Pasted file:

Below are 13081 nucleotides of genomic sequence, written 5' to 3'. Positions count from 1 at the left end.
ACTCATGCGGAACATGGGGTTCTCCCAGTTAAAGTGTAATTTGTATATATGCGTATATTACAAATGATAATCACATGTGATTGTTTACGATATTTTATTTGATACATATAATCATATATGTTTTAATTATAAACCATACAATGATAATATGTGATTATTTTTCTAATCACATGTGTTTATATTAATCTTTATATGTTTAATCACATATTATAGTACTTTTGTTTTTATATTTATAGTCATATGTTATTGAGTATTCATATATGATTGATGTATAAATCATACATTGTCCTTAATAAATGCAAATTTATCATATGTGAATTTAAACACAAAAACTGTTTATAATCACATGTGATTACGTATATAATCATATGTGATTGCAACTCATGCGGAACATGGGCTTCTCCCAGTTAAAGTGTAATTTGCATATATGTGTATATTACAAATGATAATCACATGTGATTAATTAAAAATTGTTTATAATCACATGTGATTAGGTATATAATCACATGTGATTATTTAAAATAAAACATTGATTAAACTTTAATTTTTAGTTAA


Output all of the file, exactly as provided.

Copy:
Below are 13081 nucleotides of genomic sequence, written 5' to 3'. Positions count from 1 at the left end.
ACTCATGCGGAACATGGGGTTCTCCCAGTTAAAGTGTAATTTGTATATATGCGTATATTACAAATGATAATCACATGTGATTGTTTACGATATTTTATTTGATACATATAATCATATATGTTTTAATTATAAACCATACAATGATAATATGTGATTATTTTTCTAATCACATGTGTTTATATTAATCTTTATATGTTTAATCACATATTATAGTACTTTTGTTTTTATATTTATAGTCATATGTTATTGAGTATTCATATATGATTGATGTATAAATCATACATTGTCCTTAATAAATGCAAATTTATCATATGTGAATTTAAACACAAAAACTGTTTATAATCACATGTGATTACGTATATAATCATATGTGATTGCAACTCATGCGGAACATGGGCTTCTCCCAGTTAAAGTGTAATTTGCATATATGTGTATATTACAAATGATAATCACATGTGATTAATTAAAAATTGTTTATAATCACATGTGATTAGGTATATAATCACATGTGATTATTTAAAATAAAACATTGATTAAACTTTAATTTTTAGTTAA